Trademarks protect the name that you give to your goods or services. Before a trademark registration can issue, the mark must have actually been used on the goods or services in interstate commerce (in the US). Almost any kind of commerce qualifies as interstate commerce nowadays.
However, you can apply for the federal registration of a trademark prior to making actual use of the trademark, using a so-called intent-to-use application (ITU). In fact, this is often done by those who are nailing down their legal rights prior to a roll-out of a new product or service.
One way to start is for us to (a) conduct a search of existing trademarks, (b) analyze the results of the search, and (c) provide you with an opinion on the likelihood of obtaining a registration for your mark.
The search is an optional step (not required by either us or the trademark office), but it is quite valuable in that it can spare you problems further on down the road with a mark that might be contested by someone else. If you don't have us do this, we strongly suggest that at the very least you spend enough time searching on the Internet to convince yourself that there will be no problems with your use of the mark.
Please note that marks do not need to be exactly the same in order to conflict with one another. Similar marks used on similar goods or services might be sufficiently close to prevent you from getting a registration on your mark. It's like horseshoes and hand grenades, where close enough is good enough for a problem. Not like rifles and laser pointers, where if you aren't right on the target, you've missed.
Trademark Registration Application
In order to proceed with a trademark registration, you would need to provide the following information:
The wording of the mark,
The graphical elements of the mark, if any,
The goods or services with which the mark is to be used,
The month, day, and year that the mark was first used in interstate commerce in association with the goods or services (if not ITU),
The full name and address of the applicant to whom the mark is to be registered, and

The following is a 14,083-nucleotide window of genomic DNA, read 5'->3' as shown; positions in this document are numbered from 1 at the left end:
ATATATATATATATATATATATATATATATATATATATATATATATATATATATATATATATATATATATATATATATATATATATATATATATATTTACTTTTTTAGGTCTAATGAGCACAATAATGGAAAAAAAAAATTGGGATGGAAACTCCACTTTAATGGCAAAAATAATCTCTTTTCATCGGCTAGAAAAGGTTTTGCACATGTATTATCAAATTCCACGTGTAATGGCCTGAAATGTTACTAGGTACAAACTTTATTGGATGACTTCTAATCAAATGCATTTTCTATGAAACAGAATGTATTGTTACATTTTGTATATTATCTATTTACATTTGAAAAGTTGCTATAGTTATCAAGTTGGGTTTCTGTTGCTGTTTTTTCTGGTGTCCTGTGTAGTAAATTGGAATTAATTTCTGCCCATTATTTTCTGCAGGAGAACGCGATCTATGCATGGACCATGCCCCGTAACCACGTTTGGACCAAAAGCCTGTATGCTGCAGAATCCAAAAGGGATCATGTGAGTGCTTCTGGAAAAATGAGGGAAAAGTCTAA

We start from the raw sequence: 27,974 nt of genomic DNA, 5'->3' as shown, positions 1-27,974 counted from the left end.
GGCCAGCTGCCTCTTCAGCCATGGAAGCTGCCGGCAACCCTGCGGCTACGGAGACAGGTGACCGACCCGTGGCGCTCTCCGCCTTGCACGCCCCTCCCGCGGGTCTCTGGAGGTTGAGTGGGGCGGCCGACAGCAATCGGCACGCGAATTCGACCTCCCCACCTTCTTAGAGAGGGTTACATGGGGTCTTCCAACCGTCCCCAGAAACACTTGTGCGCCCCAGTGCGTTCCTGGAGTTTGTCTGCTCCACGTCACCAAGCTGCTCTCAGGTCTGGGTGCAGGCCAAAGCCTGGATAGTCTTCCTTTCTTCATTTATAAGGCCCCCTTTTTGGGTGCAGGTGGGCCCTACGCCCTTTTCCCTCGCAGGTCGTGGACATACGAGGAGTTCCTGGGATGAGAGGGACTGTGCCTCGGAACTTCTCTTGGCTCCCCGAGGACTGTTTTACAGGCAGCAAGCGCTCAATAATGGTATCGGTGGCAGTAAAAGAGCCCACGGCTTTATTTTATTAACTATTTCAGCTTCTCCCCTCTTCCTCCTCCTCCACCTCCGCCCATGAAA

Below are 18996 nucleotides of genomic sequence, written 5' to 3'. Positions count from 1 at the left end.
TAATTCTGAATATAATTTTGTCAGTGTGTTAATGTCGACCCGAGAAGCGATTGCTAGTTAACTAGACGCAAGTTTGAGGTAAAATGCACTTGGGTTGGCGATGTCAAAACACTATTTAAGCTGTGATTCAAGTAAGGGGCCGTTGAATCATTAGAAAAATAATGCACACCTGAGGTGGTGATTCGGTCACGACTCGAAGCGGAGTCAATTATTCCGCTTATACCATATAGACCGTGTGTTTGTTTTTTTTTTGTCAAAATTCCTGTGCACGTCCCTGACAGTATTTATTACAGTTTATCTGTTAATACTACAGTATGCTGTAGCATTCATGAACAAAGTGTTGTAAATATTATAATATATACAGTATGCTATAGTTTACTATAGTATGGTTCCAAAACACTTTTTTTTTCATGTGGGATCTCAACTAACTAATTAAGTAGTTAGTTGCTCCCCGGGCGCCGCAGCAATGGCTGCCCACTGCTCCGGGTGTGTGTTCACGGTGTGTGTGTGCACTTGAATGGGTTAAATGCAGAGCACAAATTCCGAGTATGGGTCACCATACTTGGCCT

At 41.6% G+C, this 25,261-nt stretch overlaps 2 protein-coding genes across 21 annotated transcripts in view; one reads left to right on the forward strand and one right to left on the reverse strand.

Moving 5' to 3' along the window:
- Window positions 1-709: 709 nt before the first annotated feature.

A specimen of use, which is a photograph or web screen capture of the mark as actually used in association with the goods (if not ITU).
For an ITU application, if the application is allowed prior to actual use of the mark being made, then we have six months in which to make actual use of the trademark thereafter. Extensions of time are available to make that actual use, up to a total of three years from allowance. Each extension of time costs money to acquire.
After Filing The Application
It typically takes the trademark office at least six to twelve months to get around to examining a new application for federal registration of a trademark. The examiner will determine if your trademark is confusingly similar to one or more prior registrations or applications (that's where the benefit of a search can come in). The examiner will also check your proposed mark for other legal requirements, which we can discuss with you prior to filing your application.
Many applications are allowed at this point by the examiner and, if so, move to a phase of the application process called publication, where your mark is listed in the trademark official gazette, where the general public is given thirty days to oppose the registration of your mark. If there is no opposition filed, then the trademark proceeds to allowance, and you get the registration certificate for your trademark, which grants you additional rights.
We Can Help
If you want assistance with any phase of a trademark project - we can help! If you've tried to navigate the registration process by yourself and run into problems - we can help!